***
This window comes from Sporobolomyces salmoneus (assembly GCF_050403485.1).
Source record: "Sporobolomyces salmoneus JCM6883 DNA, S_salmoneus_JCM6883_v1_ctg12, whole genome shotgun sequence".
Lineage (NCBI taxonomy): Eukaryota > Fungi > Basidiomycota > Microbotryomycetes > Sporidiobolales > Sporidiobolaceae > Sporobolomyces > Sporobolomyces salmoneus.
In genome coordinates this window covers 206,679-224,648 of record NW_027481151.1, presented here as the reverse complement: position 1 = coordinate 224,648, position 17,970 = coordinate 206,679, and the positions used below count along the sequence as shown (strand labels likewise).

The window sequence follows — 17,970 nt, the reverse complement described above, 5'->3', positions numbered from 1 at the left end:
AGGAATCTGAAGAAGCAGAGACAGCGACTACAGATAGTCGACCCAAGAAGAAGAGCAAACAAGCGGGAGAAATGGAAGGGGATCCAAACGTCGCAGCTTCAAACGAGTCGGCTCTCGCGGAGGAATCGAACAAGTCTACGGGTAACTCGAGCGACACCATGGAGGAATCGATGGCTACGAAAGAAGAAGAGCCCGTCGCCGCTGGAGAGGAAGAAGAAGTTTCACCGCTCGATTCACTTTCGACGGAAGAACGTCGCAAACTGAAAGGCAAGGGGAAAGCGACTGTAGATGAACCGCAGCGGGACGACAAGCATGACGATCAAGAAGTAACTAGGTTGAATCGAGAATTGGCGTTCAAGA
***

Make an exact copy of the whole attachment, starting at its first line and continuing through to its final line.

This window comes from Sporobolomyces salmoneus (assembly GCF_050403485.1).
Source record: "Sporobolomyces salmoneus JCM6883 DNA, S_salmoneus_JCM6883_v1_ctg12, whole genome shotgun sequence".
Lineage (NCBI taxonomy): Eukaryota > Fungi > Basidiomycota > Microbotryomycetes > Sporidiobolales > Sporidiobolaceae > Sporobolomyces > Sporobolomyces salmoneus.
In genome coordinates this window covers 206,679-224,648 of record NW_027481151.1, presented here as the reverse complement: position 1 = coordinate 224,648, position 17,970 = coordinate 206,679, and the positions used below count along the sequence as shown (strand labels likewise).

The window sequence follows — 17,970 nt, the reverse complement described above, 5'->3', positions numbered from 1 at the left end:
AGGAATCTGAAGAAGCAGAGACAGCGACTACAGATAGTCGACCCAAGAAGAAGAGCAAACAAGCGGGAGAAATGGAAGGGGATCCAAACGTCGCAGCTTCAAACGAGTCGGCTCTCGCGGAGGAATCGAACAAGTCTACGGGTAACTCGAGCGACACCATGGAGGAATCGATGGCTACGAAAGAAGAAGAGCCCGTCGCCGCTGGAGAGGAAGAAGAAGTTTCACCGCTCGATTCACTTTCGACGGAAGAACGTCGCAAACTGAAAGGCAAGGGGAAAGCGACTGTAGATGAACCGCAGCGGGACGACAAGCATGACGATCAAGAAGTAACTAGGTTGAATCGAGAATTGGCGTTCAAGA